A good night’s sleep can do wonders for you. It can help you to concentrate better at work, school and throughout your day. It helps you to remain alert, potentially avoiding accidents or other problems. With better sleep comes the ability to think clearer and to make better decisions. It is also good for your heart and your overall health. As important as getting a good night’s sleep is, many people toss and turn in their beds. It could be the cheap mattress or it could be external factors affecting their level of sleep quality.

Sleeping on Discount Beds?

Perhaps the most common problem people have when it comes to getting a good night’s sleep is their inability to sleep on a mattress that is properly designed for them. Many people purchase the most affordable beds they can get, without thought to what this can do to the back, neck and other areas of pressure on the body.

- Choose a firm and supportive mattress. These are able to provide your body with enough support to remain in proper form throughout the night.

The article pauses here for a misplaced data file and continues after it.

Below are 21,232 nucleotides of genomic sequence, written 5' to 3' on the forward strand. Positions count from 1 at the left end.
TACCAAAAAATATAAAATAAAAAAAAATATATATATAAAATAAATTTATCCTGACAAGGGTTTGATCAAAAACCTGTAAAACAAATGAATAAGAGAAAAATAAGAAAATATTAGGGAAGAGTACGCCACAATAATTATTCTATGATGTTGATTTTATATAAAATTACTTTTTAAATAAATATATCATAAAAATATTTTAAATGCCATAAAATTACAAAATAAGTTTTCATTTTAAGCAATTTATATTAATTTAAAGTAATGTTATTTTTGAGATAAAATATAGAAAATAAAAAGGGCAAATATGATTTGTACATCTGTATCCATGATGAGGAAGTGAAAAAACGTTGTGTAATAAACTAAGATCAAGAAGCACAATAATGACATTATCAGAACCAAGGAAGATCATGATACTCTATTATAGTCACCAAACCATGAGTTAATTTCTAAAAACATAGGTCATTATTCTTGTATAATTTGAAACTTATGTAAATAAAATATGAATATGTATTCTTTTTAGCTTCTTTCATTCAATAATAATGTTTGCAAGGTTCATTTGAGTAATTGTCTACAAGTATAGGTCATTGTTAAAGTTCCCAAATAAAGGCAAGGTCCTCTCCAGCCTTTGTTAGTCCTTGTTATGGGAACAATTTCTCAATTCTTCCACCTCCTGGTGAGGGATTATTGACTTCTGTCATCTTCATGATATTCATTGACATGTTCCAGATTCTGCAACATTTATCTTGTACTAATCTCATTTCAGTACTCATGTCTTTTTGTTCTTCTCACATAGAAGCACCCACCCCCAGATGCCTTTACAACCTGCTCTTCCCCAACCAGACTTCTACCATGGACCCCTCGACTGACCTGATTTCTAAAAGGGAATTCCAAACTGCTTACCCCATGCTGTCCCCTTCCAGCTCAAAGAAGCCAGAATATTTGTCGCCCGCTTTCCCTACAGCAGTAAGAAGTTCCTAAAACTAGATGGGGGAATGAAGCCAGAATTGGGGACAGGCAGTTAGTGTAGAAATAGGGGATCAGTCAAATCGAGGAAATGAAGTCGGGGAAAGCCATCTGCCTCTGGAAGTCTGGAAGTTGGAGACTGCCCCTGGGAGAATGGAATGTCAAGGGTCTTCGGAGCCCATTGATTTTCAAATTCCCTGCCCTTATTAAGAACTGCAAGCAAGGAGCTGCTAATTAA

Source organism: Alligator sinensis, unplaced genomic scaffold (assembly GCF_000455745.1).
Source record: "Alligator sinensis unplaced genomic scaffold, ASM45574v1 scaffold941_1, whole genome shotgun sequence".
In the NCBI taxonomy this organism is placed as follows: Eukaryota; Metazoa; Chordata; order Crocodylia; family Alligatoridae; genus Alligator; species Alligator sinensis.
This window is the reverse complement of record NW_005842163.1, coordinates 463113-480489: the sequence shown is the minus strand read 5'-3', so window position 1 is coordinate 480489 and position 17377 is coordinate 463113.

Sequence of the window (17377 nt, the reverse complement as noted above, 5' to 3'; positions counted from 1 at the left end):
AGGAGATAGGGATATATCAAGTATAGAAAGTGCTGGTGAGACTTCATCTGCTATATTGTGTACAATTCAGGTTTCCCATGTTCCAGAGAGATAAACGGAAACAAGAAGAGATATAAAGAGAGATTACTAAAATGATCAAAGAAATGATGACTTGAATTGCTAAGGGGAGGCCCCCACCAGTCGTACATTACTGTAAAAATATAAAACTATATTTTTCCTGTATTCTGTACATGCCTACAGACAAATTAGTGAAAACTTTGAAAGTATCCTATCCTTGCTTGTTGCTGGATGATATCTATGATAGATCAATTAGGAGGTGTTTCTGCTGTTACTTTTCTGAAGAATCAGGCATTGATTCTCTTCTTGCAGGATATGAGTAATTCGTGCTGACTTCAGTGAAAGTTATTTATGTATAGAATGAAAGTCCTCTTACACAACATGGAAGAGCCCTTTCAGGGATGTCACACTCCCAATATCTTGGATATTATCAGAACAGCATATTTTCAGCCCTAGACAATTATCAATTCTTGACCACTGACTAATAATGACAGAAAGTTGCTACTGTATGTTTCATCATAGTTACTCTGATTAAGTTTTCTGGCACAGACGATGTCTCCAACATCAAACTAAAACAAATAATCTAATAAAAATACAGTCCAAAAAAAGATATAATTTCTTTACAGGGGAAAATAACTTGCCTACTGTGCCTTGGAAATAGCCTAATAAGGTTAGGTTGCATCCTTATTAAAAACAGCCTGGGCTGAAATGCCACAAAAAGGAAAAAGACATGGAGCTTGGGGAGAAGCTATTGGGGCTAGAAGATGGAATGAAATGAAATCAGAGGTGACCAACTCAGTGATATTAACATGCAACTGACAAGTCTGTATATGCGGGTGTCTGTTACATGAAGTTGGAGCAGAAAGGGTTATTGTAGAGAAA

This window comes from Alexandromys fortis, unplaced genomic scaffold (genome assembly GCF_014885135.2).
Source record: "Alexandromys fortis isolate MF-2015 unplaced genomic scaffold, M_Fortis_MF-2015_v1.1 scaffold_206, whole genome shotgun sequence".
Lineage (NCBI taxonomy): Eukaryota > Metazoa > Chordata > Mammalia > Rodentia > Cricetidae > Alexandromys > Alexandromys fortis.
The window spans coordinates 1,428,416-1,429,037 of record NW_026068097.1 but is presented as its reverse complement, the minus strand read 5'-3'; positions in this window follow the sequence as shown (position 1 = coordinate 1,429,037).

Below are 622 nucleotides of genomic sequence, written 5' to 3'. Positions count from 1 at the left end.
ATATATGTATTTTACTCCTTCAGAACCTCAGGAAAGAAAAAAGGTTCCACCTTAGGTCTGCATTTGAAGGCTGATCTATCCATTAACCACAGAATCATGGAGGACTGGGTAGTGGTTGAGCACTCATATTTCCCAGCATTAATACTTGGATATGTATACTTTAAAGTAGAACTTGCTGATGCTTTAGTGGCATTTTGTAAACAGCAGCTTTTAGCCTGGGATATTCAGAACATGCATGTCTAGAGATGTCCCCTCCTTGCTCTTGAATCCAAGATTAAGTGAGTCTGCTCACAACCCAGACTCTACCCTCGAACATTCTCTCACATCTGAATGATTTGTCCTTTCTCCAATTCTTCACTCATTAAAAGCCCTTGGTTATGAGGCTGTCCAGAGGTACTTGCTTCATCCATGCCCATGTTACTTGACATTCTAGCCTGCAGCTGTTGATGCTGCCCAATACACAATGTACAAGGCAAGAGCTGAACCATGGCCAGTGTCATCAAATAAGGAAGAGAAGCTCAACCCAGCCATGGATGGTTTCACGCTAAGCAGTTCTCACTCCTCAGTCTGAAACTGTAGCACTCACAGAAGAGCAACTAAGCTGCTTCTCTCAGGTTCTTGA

- Consider memory foam mattress options. These foam mattresses will allow your pressure points to be relaxed because they adjust to the shape of your body. They are supportive but very comfortable.

- If you have a bed that is too soft, this could cause problems in terms of lack of support. If the bed is too firm, you are uncomfortable which means you will likely spend some of your night tossing and turning.

Consider the mattress you have. Is it the best solution for you?

External Factors

Getting a good night’s sleep is something you need to do on a regular basis. Most people have external stresses and situations that can take away from this. Consider the following:

- Did you know that sleeping normal hours, when it is dark, will improve your sleep quality? The body’s internal clock releases hormones when there is sunlight to keep you up and, when darkness falls, hormones help to put you to sleep. Add to your modern bedroom furniture some modern drapes which can block out sunlight if you are unable to sleep “normal” hours.

- Select the right type of bed. Buying affordable bedroom furniture is important but if that set is falling apart, chances are good your comfort level is going to be very low.